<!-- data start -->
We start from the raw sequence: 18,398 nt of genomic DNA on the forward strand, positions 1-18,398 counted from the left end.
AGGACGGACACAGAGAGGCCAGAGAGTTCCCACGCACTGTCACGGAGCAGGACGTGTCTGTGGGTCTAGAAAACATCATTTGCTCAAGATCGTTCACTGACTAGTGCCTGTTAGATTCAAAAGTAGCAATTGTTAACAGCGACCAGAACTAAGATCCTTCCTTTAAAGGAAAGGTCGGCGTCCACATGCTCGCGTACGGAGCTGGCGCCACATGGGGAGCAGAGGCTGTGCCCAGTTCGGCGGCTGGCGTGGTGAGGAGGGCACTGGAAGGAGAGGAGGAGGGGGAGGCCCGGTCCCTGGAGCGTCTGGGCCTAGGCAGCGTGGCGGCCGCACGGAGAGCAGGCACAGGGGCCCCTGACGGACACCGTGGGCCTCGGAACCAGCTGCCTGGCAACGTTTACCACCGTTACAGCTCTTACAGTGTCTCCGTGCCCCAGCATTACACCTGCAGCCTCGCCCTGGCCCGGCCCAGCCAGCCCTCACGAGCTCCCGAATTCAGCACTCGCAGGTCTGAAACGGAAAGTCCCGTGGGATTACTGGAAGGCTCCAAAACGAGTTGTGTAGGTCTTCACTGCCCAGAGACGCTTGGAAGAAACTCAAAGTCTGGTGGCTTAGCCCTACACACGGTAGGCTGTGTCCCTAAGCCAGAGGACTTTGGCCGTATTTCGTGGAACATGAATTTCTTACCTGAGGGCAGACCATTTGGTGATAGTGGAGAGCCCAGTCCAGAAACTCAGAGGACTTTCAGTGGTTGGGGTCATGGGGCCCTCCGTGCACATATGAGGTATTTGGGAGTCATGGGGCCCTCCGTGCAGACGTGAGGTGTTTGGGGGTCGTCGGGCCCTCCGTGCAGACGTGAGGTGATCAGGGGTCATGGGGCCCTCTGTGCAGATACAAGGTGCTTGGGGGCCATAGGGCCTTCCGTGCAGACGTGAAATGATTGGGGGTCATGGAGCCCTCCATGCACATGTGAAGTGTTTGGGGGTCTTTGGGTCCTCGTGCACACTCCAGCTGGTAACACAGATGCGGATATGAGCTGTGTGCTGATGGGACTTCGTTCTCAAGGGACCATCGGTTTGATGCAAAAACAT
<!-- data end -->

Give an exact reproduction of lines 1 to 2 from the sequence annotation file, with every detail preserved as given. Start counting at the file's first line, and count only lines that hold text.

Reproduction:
We start from the raw sequence: 18,398 nt of genomic DNA on the forward strand, positions 1-18,398 counted from the left end.
AGGACGGACACAGAGAGGCCAGAGAGTTCCCACGCACTGTCACGGAGCAGGACGTGTCTGTGGGTCTAGAAAACATCATTTGCTCAAGATCGTTCACTGACTAGTGCCTGTTAGATTCAAAAGTAGCAATTGTTAACAGCGACCAGAACTAAGATCCTTCCTTTAAAGGAAAGGTCGGCGTCCACATGCTCGCGTACGGAGCTGGCGCCACATGGGGAGCAGAGGCTGTGCCCAGTTCGGCGGCTGGCGTGGTGAGGAGGGCACTGGAAGGAGAGGAGGAGGGGGAGGCCCGGTCCCTGGAGCGTCTGGGCCTAGGCAGCGTGGCGGCCGCACGGAGAGCAGGCACAGGGGCCCCTGACGGACACCGTGGGCCTCGGAACCAGCTGCCTGGCAACGTTTACCACCGTTACAGCTCTTACAGTGTCTCCGTGCCCCAGCATTACACCTGCAGCCTCGCCCTGGCCCGGCCCAGCCAGCCCTCACGAGCTCCCGAATTCAGCACTCGCAGGTCTGAAACGGAAAGTCCCGTGGGATTACTGGAAGGCTCCAAAACGAGTTGTGTAGGTCTTCACTGCCCAGAGACGCTTGGAAGAAACTCAAAGTCTGGTGGCTTAGCCCTACACACGGTAGGCTGTGTCCCTAAGCCAGAGGACTTTGGCCGTATTTCGTGGAACATGAATTTCTTACCTGAGGGCAGACCATTTGGTGATAGTGGAGAGCCCAGTCCAGAAACTCAGAGGACTTTCAGTGGTTGGGGTCATGGGGCCCTCCGTGCACATATGAGGTATTTGGGAGTCATGGGGCCCTCCGTGCAGACGTGAGGTGTTTGGGGGTCGTCGGGCCCTCCGTGCAGACGTGAGGTGATCAGGGGTCATGGGGCCCTCTGTGCAGATACAAGGTGCTTGGGGGCCATAGGGCCTTCCGTGCAGACGTGAAATGATTGGGGGTCATGGAGCCCTCCATGCACATGTGAAGTGTTTGGGGGTCTTTGGGTCCTCGTGCACACTCCAGCTGGTAACACAGATGCGGATATGAGCTGTGTGCTGATGGGACTTCGTTCTCAAGGGACCATCGGTTTGATGCAAAAACAT